Size and ratio will be important once someone starts drawing this up in parametric fashion –  bees seem to use how big a hole is relative to their body size to determine how to respond to a breach in the hive.  Whenever this gets to real CAD software, all transit spaces will need to be fixed…. Anybody have experiance with this?  Can we scale part of a design, but not all of it while still tracking where the fixed diameter features are on the overall model (if that makes sense)?

Larve space
=
space filled
with comb
Small space
=
space sealed
with propolis
Bee space
=
space
respected


My “render” times on tinkercad have gotten into the 10 minute range, and breaks altogether with more than 4 modules so I think this is the last version I can build there.  The next step is to transition to more capable CAD software, and create the 1.0 iteration.  Anybody want to take the first shot at Hivestack 1 plans?  Any suggestions to topics I did or didn’t address here?  Thanks to everyone who has participated so far, if seeing what I’m doing is giving you ideas please share them!

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Brainstorming: Bees

Edit: The Bee Project is featured on Thingiverse!

Just Joining Us?  Read the original post here to get up to speed (outdated version posted on thingiverse)

24 hours in, and I can’t help myself but put some thoughts up before heading outside for the day – I’ve been reading up on bees at the very informative beekeeping.com and have come up with a few ideas I’d like feedback on.

Hive Management seems to come in two common flavors, leave it alone and collect honey as available” or Manage your hives, combining weaker hives to produce fewer stronger hives, and then splitting them up again when they grow beyond their capacity”.    Here’s a quote from the beekeeping article

Honey bee colony growth and well-being are dependent upon:

  • The queen’s capacity to lay eggs;
  • The supporting worker population’s ability to maintain favorable temperatures in the brood nest and to feed the brood (i.e. size and age structure of worker population);
  • Availability of nectar (or honey stores during the dearth period) and pollen;
  • Space in the proper section of the hive for expansion of the brood nest and storage of honey (Productive Management of honey bee colonies, C.L. Farrar, American Bee Journal, vol. 108 nos. 3-10. 1968)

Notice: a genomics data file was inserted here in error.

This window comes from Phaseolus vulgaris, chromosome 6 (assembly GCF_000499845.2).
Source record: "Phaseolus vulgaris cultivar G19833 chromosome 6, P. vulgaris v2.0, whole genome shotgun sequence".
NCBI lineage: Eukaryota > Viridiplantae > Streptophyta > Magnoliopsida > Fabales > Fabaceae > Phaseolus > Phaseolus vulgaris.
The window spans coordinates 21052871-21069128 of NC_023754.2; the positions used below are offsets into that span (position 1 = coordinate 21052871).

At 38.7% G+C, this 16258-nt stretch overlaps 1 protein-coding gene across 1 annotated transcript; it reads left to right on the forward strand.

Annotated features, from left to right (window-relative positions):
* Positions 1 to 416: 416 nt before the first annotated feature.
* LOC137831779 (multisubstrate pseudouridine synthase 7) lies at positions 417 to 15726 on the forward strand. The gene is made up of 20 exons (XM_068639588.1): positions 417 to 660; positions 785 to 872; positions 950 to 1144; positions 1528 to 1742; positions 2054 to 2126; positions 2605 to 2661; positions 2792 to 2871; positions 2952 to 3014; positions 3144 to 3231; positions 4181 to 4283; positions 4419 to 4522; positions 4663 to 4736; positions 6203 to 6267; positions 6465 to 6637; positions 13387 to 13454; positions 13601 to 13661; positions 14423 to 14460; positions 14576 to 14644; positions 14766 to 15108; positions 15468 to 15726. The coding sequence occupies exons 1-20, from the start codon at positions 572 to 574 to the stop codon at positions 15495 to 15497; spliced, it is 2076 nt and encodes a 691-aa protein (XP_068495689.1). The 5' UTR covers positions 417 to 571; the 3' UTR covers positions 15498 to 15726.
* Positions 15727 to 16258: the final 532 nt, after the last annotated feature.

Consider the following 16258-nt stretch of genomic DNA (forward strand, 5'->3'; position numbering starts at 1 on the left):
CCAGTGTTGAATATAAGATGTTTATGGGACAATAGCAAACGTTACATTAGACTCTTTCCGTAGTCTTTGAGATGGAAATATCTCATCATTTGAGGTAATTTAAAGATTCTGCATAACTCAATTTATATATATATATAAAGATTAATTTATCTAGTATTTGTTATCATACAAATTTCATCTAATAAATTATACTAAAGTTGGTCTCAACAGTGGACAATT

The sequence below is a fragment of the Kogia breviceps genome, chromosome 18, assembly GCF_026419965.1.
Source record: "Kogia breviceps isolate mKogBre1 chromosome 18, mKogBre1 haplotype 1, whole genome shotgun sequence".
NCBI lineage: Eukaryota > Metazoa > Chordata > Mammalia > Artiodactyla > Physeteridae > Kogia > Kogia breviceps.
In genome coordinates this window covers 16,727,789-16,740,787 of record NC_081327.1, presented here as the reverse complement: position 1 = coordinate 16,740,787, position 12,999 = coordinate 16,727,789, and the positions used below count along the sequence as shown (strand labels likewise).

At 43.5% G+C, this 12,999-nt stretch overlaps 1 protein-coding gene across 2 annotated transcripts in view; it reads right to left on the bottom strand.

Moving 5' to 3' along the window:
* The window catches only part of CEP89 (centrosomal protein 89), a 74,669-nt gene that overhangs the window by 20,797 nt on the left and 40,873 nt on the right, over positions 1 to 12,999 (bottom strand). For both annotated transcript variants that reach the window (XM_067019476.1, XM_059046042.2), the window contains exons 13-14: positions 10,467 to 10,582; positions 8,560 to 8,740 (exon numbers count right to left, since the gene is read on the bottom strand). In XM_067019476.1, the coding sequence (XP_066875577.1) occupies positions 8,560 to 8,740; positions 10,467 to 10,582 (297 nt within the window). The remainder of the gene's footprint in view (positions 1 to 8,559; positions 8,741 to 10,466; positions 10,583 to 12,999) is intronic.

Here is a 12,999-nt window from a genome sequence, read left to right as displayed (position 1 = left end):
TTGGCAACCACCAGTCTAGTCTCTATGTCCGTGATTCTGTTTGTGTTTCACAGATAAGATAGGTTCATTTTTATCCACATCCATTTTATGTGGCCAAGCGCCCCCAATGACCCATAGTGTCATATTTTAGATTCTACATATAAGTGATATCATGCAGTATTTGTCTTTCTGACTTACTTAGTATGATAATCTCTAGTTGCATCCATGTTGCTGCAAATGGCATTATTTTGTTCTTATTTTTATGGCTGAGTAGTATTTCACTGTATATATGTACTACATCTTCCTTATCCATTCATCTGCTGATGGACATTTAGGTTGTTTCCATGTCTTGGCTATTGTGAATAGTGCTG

Many poorly-managed colonies = weak colonies = less honey


Fewer well-managed colonies = strong colonies = more honey

The advantages of actively managing your bears bees are manifest, and many – So how can we make it easier to achieve?   Well, lets look to nature for the answer…  This is from Hex-Hives:

Bees in nature work with gravity. Given the natural space of, say, a hollow tree they will start at the top and draw the comb down. This realization has been fully incorporated into the  design of the Hapiary hive. The hives are installed with all of the pods in place from the beginning. True to this initial observation, the bees start drawing comb from the top of the hive. This allows the Queen to always follow the cleanest, newest comb as it descends within the hive.

So that gave me an idea.   Right now, the mechanism to attach the modular beehive units to each other is by a nesting shaft located centrally, but that has a big problem.  It means that in order for us to remove any one or several sections, we have to totally disrupt ALL the units above it, which need to somehow be supported and lifted… Frankly speaking, it’s just not going to work.

We know the hive will be filled in from the top to the bottom as expansion needs manifest, so it makes sense to start with a full size unit – What about using a self-supporting frame out of a material like Makerslide, then designing the modules to be removed from the top and loaded in from the bottom (probably some kind of ratcheting mechanism).  You start the hive, the bees work their way down, and once they have the structure 75%+ full, you remove the top 50% of the modules entirely for honey retrieval and cleaning.  Then you load fresh units in from the bottom so the hive has clean expansion space again, while still having enough energy from the remaining 25% undisturbed but full-of-honey modules.   You could build the unit on a scale, and after the first collection you could use weight as a criteria for knowing when to check the hives for expansion needs.

I will mock this up when I have time, if you’d like to help and know how to 3d model I encourage you to take a swipe at it!

The Bee Blower - We can do better with design

Bee Suppression System without smoke